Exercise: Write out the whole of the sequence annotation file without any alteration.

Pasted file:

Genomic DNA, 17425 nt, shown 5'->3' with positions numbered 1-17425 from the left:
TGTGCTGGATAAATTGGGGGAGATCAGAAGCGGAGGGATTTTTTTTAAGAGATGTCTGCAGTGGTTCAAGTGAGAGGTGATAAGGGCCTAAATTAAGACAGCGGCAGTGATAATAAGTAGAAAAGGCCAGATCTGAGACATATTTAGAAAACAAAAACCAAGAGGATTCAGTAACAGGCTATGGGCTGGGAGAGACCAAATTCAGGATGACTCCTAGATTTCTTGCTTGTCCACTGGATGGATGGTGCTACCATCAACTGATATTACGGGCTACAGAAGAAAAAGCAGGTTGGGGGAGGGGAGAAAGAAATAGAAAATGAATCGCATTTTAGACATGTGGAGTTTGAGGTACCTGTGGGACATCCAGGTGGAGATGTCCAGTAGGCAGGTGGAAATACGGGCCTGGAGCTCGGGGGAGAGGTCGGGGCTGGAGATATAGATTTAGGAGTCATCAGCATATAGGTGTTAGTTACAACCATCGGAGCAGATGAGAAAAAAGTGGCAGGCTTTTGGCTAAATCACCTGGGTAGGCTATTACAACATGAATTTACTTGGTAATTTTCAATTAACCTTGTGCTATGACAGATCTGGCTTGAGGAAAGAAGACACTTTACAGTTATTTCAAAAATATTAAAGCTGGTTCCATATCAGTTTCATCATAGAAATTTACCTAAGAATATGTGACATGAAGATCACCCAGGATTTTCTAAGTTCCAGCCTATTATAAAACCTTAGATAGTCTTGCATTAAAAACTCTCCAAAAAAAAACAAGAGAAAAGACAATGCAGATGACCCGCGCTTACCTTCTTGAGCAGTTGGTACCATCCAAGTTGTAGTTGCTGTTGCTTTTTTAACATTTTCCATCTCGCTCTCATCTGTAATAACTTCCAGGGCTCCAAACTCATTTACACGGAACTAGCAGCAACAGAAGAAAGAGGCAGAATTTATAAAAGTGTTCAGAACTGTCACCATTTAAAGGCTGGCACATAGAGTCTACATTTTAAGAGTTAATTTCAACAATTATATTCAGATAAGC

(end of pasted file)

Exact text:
Genomic DNA, 17425 nt, shown 5'->3' with positions numbered 1-17425 from the left:
TGTGCTGGATAAATTGGGGGAGATCAGAAGCGGAGGGATTTTTTTTAAGAGATGTCTGCAGTGGTTCAAGTGAGAGGTGATAAGGGCCTAAATTAAGACAGCGGCAGTGATAATAAGTAGAAAAGGCCAGATCTGAGACATATTTAGAAAACAAAAACCAAGAGGATTCAGTAACAGGCTATGGGCTGGGAGAGACCAAATTCAGGATGACTCCTAGATTTCTTGCTTGTCCACTGGATGGATGGTGCTACCATCAACTGATATTACGGGCTACAGAAGAAAAAGCAGGTTGGGGGAGGGGAGAAAGAAATAGAAAATGAATCGCATTTTAGACATGTGGAGTTTGAGGTACCTGTGGGACATCCAGGTGGAGATGTCCAGTAGGCAGGTGGAAATACGGGCCTGGAGCTCGGGGGAGAGGTCGGGGCTGGAGATATAGATTTAGGAGTCATCAGCATATAGGTGTTAGTTACAACCATCGGAGCAGATGAGAAAAAAGTGGCAGGCTTTTGGCTAAATCACCTGGGTAGGCTATTACAACATGAATTTACTTGGTAATTTTCAATTAACCTTGTGCTATGACAGATCTGGCTTGAGGAAAGAAGACACTTTACAGTTATTTCAAAAATATTAAAGCTGGTTCCATATCAGTTTCATCATAGAAATTTACCTAAGAATATGTGACATGAAGATCACCCAGGATTTTCTAAGTTCCAGCCTATTATAAAACCTTAGATAGTCTTGCATTAAAAACTCTCCAAAAAAAAACAAGAGAAAAGACAATGCAGATGACCCGCGCTTACCTTCTTGAGCAGTTGGTACCATCCAAGTTGTAGTTGCTGTTGCTTTTTTAACATTTTCCATCTCGCTCTCATCTGTAATAACTTCCAGGGCTCCAAACTCATTTACACGGAACTAGCAGCAACAGAAGAAAGAGGCAGAATTTATAAAAGTGTTCAGAACTGTCACCATTTAAAGGCTGGCACATAGAGTCTACATTTTAAGAGTTAATTTCAACAATTATATTCAGATAAGC